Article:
The Sky is Falling on the Domus Aurea

Things to Do, What's New — By Erica Firpo on March 30, 2010 at 8:28 pm

Earlier this morning, the sky was falling. Technically, it was a 645 sq ft section of the ceiling of the Domus Aurea, Emperor’s Nero infamous Golden Palace. The 1st century structure collapsed in a landslide, exposing areas of the once-buried palace to Rome’s spring elements. The Archaeological Superintendency reported it as the biggest collapse the monument has had in the past fifty years, with the City’s Civil Protection speculating that the collapse was most likely caused by water damage from the recent rains.

Damage, collapse and general destructiveness are not unfamiliar to the Domus Aurea, nor to Rome. In recent years, the Domus Aurea has been open and closed at least three times much like a revolving door in a hotel lobby. And Rome has also had rash of misfortune over the past decade including the collapse two sections of the Aurelian Walls at different times (by Castro Pretorio and Appian Gate) and the wall in Orti Farnesiani on the Palatine Hill.  Two questions should be asked: Is Rome falling apart and what is being done to save it?

Darius Arya, Executive Director of the American Institute for Roman Culture, responds:

No, Rome is not falling apart. There are a lot of sites that are remain at risk but  money is being dedicated to these sites to preserve the monuments and protect the viewers. It’s calamitous enough that a section of the Domus Aurea was damaged, can you imagine if someone had been injured or killed? That’s the responsibility of Rome.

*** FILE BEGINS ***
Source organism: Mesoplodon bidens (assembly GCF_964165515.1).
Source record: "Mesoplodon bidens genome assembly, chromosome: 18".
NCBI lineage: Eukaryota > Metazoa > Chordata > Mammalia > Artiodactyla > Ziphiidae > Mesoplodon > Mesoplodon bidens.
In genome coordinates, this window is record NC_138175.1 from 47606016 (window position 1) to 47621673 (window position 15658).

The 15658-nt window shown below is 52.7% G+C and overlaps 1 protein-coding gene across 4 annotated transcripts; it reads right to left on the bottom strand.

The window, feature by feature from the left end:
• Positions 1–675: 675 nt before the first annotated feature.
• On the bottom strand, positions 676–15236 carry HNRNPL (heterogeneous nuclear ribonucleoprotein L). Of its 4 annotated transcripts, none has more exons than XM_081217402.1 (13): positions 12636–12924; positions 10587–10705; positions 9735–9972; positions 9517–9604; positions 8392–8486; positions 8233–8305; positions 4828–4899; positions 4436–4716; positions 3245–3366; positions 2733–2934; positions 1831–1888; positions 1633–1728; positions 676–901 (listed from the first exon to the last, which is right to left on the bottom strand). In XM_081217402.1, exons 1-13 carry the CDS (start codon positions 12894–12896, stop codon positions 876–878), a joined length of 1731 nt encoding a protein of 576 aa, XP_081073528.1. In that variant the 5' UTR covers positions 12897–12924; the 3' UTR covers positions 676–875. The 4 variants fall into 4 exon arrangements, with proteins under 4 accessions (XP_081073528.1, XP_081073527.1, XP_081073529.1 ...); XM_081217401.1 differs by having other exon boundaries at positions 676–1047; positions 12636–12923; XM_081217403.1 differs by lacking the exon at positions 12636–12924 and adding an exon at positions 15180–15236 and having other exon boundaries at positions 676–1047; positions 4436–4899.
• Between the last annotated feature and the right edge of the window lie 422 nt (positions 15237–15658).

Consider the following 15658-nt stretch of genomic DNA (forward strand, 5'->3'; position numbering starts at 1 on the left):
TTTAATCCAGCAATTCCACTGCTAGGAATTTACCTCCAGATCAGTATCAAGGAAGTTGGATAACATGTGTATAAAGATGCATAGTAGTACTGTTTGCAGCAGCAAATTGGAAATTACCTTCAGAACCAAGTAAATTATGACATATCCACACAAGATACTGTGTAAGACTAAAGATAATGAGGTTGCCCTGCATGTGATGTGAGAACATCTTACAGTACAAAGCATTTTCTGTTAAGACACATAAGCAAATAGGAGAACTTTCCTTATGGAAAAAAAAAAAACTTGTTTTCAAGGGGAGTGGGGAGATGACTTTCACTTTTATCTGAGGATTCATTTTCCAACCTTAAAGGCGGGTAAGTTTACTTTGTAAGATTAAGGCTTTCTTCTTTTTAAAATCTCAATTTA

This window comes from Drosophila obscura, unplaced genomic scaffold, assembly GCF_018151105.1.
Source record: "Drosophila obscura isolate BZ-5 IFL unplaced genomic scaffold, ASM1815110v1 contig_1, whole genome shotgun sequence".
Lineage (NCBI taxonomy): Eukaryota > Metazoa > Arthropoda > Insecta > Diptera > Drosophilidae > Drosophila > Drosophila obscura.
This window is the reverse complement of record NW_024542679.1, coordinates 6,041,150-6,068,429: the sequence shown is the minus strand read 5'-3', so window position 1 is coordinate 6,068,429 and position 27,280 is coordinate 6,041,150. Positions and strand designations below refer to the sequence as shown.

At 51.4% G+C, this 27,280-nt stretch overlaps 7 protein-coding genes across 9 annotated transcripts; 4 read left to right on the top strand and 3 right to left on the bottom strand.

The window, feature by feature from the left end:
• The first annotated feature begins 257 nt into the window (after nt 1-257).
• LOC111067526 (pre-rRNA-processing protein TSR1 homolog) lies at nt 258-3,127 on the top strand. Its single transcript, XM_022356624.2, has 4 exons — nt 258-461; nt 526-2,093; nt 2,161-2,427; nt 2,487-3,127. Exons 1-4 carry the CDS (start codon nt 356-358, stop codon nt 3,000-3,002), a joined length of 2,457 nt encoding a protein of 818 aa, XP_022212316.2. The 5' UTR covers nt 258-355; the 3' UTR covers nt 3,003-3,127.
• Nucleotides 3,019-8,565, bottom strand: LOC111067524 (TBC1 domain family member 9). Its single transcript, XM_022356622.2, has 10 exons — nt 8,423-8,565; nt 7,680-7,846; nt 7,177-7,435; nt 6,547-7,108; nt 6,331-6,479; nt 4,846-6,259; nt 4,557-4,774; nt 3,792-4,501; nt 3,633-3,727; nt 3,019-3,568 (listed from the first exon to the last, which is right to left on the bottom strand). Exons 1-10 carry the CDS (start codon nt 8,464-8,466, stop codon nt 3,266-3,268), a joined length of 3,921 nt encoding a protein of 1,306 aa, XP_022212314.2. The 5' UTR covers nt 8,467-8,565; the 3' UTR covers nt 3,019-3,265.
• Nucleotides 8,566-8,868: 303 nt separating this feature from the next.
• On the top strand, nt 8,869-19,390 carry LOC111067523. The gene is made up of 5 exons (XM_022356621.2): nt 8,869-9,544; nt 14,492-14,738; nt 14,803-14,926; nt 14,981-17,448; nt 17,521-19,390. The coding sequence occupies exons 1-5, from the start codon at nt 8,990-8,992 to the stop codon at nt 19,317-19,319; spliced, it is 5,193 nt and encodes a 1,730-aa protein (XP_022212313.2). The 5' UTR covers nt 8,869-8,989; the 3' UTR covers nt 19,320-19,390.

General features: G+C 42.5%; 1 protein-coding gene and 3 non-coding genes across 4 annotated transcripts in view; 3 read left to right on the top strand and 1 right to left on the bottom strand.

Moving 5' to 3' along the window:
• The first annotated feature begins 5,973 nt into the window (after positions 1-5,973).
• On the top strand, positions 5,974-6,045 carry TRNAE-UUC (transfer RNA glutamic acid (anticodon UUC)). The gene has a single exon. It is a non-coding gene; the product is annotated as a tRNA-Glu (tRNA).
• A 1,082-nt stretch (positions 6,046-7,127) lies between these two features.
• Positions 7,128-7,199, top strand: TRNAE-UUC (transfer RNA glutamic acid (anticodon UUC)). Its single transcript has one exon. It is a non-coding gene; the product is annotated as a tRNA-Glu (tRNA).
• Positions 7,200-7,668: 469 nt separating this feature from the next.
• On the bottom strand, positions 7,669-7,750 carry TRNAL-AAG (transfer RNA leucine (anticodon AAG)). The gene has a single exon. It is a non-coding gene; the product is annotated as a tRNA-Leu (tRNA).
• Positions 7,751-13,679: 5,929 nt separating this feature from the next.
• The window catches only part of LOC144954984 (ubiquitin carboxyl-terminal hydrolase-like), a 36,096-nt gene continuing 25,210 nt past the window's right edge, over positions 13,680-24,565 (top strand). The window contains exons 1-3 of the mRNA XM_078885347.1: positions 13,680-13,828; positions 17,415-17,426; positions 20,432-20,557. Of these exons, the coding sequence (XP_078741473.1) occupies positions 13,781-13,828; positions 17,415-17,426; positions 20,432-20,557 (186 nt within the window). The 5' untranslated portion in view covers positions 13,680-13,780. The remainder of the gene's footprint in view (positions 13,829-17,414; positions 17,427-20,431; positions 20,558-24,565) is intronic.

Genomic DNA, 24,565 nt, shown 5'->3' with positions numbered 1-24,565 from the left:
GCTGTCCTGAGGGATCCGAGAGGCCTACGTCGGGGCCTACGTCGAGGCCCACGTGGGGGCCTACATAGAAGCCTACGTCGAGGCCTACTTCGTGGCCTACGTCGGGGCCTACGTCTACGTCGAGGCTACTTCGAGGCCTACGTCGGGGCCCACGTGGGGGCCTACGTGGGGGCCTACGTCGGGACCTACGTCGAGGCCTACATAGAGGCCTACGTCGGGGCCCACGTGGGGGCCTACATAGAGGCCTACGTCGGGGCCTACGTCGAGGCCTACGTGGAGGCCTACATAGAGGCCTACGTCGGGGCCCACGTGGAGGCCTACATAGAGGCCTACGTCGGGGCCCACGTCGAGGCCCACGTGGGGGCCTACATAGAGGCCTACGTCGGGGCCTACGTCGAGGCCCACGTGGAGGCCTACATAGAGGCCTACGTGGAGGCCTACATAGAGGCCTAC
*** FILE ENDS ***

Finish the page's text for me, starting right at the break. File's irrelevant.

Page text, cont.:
For the Domus Aurea, intervention needs to be speedy but also well thought out so money isn’t wasted and the issues are resolved. The Ministero per I Beni Culturali (National Ministry of Culture) will be funding 2.5 million euro immediately – its not just for the archaeological site but for the safety of the general public. Remember, Nero’s multi-storied palace is buried directly beneath the Baths of Trajan—which is in a park, open and freely available to visitors. (It’s also important to note that many Roman monuments are no longer protected by marble, frescoes, roof tiles, drainage systems as they were in antiquity.)

What needs to be done is a coordinated, in-depth excavation of the entire upper floor of the Domus Aurea, basically peeling off the all the dirt and debris from the Baths of Trajan platform. In doing so, you’d finally resolve the long-standing issues of water infiltration that would allow a complete conservation project of the monument and its frescoes while learning more about the whole structure. This would take even time and money, but anything less could be an expensive stopgap.

On the flip side of destruction, Rome has recently opened many previously unavailable sites to the public. The House of Augustus, the Severan Palatine Palace extensions and the Barberini Vineyards, all on the Palatine hill are just a few of the monuments now open that were once off limits.  For those always looking to be in the know, keep your eyes peeled and sharpen your pencil to add the upcoming, but as of yet unknown, public openings of the Temple of Venus and Roma, the subterranean basilica by Porta Maggiore and the upper stories of the Colosseum.

photo courtesy of La Repubblica

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